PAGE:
Milky Way will be hit head-on

Andromeda galaxy will smash directly into ours

The monstrous Andromeda galaxy and the Milky Way are destined to hit head-on, not in a glancing blow, new observations from the Hubble Space Telescope show.

Four billion years from now, a collision between the Milky Way (left) and Andromeda (right) galaxies will have ripped out streams of stars, warped the galactic shapes and turned Earth’s night sky into a dramatic swirl of starlight. NASA, ESA, Z. Levay and R. van der Marel/STScI, A. Mellinger

By precisely locating the same stars in Andromeda in 2002 and then again in 2010, astronomers at the Space Telescope Science Institute in Baltimore have calculated how the galaxy has moved against the background of deep space — confirming that the galaxy’s sideways motion is but a fraction of the speed at which it’s hurtling toward the Milky Way.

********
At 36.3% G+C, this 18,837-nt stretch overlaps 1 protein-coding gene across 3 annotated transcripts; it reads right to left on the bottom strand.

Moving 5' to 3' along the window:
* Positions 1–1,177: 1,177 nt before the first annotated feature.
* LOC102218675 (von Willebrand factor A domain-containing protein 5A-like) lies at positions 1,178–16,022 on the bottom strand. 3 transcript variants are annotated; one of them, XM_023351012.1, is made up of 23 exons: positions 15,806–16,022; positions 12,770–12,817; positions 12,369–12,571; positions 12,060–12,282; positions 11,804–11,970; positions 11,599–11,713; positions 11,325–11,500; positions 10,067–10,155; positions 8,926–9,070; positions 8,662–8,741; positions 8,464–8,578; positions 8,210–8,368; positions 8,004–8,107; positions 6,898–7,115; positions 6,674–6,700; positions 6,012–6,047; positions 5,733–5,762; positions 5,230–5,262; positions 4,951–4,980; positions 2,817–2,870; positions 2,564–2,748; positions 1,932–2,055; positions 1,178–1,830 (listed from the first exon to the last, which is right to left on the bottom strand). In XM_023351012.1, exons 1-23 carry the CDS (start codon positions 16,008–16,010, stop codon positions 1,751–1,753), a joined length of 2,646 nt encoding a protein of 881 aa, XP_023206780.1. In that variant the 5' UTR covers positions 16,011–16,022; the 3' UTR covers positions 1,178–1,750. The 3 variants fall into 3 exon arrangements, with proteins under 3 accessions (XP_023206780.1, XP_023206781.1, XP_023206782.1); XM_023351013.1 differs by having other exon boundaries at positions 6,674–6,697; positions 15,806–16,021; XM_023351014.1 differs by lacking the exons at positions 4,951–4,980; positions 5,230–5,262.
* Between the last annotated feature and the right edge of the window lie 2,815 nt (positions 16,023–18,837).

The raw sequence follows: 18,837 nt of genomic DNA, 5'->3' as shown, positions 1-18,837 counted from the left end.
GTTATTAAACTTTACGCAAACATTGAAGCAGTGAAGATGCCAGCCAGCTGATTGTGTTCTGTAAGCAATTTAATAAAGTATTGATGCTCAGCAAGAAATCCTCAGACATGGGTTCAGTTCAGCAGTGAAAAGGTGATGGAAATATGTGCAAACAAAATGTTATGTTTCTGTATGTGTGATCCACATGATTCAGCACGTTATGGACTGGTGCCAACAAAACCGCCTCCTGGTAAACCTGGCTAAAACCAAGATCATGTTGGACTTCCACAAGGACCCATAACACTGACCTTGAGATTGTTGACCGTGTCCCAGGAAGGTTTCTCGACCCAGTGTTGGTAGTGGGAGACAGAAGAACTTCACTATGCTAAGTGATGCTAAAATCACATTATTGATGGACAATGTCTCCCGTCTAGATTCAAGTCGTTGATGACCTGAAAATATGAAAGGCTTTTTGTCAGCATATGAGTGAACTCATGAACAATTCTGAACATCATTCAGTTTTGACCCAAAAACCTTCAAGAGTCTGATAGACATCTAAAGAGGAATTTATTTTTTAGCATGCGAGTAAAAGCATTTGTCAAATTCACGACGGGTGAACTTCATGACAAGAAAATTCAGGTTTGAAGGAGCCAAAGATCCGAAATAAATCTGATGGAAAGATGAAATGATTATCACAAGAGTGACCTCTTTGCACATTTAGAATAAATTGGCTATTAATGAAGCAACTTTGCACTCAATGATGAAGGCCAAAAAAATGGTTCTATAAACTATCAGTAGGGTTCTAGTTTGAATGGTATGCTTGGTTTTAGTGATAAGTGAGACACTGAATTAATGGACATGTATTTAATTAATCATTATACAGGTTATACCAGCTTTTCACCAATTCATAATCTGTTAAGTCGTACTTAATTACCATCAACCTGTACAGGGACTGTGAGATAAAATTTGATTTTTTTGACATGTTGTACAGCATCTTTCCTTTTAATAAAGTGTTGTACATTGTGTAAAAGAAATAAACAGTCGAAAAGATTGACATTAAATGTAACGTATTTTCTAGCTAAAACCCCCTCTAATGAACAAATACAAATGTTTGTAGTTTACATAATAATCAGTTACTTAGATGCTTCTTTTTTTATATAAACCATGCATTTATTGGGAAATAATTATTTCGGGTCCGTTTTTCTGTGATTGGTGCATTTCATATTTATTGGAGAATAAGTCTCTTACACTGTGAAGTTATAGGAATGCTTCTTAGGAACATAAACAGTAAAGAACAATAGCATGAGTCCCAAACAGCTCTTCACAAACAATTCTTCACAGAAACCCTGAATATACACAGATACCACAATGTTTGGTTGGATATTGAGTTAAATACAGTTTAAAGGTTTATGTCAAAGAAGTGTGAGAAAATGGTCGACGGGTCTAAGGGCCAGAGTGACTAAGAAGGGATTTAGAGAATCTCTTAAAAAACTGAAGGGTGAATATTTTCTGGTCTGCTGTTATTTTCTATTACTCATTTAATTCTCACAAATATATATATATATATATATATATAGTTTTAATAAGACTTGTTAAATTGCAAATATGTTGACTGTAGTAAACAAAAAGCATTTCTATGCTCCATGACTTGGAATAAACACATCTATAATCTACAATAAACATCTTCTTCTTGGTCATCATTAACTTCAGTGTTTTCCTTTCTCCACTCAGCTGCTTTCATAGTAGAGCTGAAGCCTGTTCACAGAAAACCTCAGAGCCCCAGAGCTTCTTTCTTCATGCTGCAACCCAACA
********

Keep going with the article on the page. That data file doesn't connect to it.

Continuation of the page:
Andromeda is 2.5 million light-years away and closing in on the Milky Way at 250,000 miles per hour. The cosmic collision will transform the heavens into a hallucinogenic swirl 4 billion years from now. Calculations suggest that the sun will be tossed out during this galactic mash-up, to drift erratically in the eventual single, large galaxy that will coalesce from the two.

The work will appear in an upcoming Astrophysical Journal.

Alexandra Witze is a contributing correspondent for Science News. Based in Boulder, Colo., Witze specializes in earth, planetary and astronomical sciences.

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